Rohingya activists have alleged that Myanmar's Buddhist protesters have launched fresh attacks on Muslims in retaliation to last week's attacks by Muslims on Buddhist temples and houses in Bangladesh.
Nurul Islam, a Rohingya activist in Bangladesh, told DW that a number of Myanmar Buddhists took out a protest rally on Sunday against the attacks on Buddhist temples and houses in Bangladesh. He alleged that the protesters attacked a 400-year-old mosque and burnt hundreds of copies of the Muslim holy book, the Koran, and other religious texts.
"In the past few days, many Burmese Buddhists have launched a series of attacks on Muslims," Islam said. "They are posting derogatory texts and pictures about Islam on social networking websites. They seem to be retaliatory attacks.”
Last month, an outbreak of anti-Buddhist rioting in Bangladesh left at least four temples and dozens of homes gutted by fire. Muslims had taken to the streets to protest against an internet photo they said defamed Islam. At least 20 people were believed to have been injured in these riots. The rioters targeted the Bangladeshi town of Ramu and its adjourning villages, some 350 kilometers (216 miles) from the capital, Dhaka.
Deadly riots erupted in Myanmar's Rakhine state in June. Rohingya activists claim that more than 650 Rohingyas have so far been killed in these riots.
"After the violence broke out in Rakhine in June, the Buddhists started using social networking sites to organise attacks on Rohingyas," Aung Kyaw Oo, a member of the Rohingya community, told DW. "Now, after the attacks on Buddhists in Bangladesh, they have taken the anti-Rohingya campaign to a new height."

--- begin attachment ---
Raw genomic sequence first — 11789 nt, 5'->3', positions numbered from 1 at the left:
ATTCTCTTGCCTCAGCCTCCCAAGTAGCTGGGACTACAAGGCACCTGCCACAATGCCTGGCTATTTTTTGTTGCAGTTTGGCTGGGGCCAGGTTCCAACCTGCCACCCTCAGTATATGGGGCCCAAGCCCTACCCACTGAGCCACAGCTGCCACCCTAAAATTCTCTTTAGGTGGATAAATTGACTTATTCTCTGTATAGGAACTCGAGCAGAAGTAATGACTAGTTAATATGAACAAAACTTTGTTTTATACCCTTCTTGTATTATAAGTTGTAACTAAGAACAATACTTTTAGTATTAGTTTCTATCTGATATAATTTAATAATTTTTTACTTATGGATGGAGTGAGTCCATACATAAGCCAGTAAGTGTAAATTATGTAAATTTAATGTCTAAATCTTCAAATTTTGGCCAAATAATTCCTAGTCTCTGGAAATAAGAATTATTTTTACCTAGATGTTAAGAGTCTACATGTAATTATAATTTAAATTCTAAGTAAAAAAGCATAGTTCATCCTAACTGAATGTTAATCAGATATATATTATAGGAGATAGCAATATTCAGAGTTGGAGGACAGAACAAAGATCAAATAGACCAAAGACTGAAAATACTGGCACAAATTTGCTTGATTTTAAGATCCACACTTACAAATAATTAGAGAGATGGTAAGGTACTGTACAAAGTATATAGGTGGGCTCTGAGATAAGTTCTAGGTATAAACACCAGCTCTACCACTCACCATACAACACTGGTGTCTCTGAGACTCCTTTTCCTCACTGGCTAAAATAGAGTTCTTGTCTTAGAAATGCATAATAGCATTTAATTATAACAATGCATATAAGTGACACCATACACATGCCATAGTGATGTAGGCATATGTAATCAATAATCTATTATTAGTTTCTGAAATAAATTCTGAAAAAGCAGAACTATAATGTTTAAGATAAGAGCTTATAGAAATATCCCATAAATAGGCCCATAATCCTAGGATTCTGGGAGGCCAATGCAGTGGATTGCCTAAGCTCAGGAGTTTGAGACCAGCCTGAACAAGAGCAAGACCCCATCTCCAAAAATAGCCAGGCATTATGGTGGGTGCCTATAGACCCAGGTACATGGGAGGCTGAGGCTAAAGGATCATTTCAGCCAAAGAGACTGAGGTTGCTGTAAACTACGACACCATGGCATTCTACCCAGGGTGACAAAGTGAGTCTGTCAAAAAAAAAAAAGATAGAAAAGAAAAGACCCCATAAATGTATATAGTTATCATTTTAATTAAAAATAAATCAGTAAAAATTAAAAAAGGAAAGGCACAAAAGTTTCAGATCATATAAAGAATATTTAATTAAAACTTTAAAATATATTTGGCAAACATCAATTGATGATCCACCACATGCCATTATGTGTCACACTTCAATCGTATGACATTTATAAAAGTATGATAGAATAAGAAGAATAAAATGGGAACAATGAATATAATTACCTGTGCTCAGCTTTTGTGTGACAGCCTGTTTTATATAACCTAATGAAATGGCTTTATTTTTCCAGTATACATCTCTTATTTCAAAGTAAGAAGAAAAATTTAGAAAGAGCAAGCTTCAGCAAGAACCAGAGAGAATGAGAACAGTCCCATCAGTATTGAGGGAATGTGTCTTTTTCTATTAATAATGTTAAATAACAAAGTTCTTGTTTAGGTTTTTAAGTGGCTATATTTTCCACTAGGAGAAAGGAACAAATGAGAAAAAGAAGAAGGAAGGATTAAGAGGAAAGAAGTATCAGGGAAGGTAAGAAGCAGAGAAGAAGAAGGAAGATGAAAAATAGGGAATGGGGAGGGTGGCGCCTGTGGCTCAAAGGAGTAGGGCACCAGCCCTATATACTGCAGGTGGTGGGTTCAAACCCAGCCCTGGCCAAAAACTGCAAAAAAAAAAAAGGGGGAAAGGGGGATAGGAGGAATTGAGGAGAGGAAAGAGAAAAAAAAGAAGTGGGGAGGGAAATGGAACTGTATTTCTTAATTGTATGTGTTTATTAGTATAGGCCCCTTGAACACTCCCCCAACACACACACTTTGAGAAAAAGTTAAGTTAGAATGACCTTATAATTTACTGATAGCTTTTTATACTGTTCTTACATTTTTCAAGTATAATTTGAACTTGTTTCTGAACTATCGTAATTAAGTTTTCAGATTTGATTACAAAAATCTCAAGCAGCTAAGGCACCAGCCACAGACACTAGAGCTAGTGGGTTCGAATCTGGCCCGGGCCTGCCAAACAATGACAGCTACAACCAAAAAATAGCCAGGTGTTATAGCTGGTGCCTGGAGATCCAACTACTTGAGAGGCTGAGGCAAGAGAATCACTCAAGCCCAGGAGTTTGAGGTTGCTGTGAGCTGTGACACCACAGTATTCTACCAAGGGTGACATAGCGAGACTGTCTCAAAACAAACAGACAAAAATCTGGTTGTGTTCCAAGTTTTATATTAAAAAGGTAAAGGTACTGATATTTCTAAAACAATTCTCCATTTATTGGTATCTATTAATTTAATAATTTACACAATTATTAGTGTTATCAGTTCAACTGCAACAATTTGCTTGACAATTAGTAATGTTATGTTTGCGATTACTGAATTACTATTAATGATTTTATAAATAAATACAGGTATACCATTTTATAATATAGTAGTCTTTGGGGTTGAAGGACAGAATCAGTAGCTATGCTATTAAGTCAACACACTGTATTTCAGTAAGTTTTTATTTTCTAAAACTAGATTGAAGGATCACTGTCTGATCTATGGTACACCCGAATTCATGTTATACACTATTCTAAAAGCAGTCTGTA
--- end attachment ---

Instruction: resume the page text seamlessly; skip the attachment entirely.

Myanmar's Rohingyas live predominantly in the western state of Rakhine. They are not officially recognized by the Burmese government as an ethnic minority group, and for decades they have been subjected to discrimination and violence by the Buddhist majority.
Viewed by the United Nations and the US as one of the world's most persecuted minorities, many Rohingyas have fled to neighboring countries such as Bangladesh and India to escape persecution.
Despite the fact that Myanmar has embarked on a series of political and economic reforms, human rights organizations and activists say the situation of Myanmar's ethnic communities has not improved significantly.
Mark Farmaner, head of the Burma Campaign UK, says that anti-Muslim prejudice is not restricted to the Rohingyas, and that it is certainly on the rise.
"While I was in Myanmar just before the start of the crisis, I came across anti-Muslim prejudice everywhere. This prejudice is encouraged by the Burmese government, with ministers making derogatory remarks about Muslims publicly," said Farmaner.
But experts say it is difficult to get credible information out of the region. They say it is hard to tell the difference between rumors, propaganda and the truth.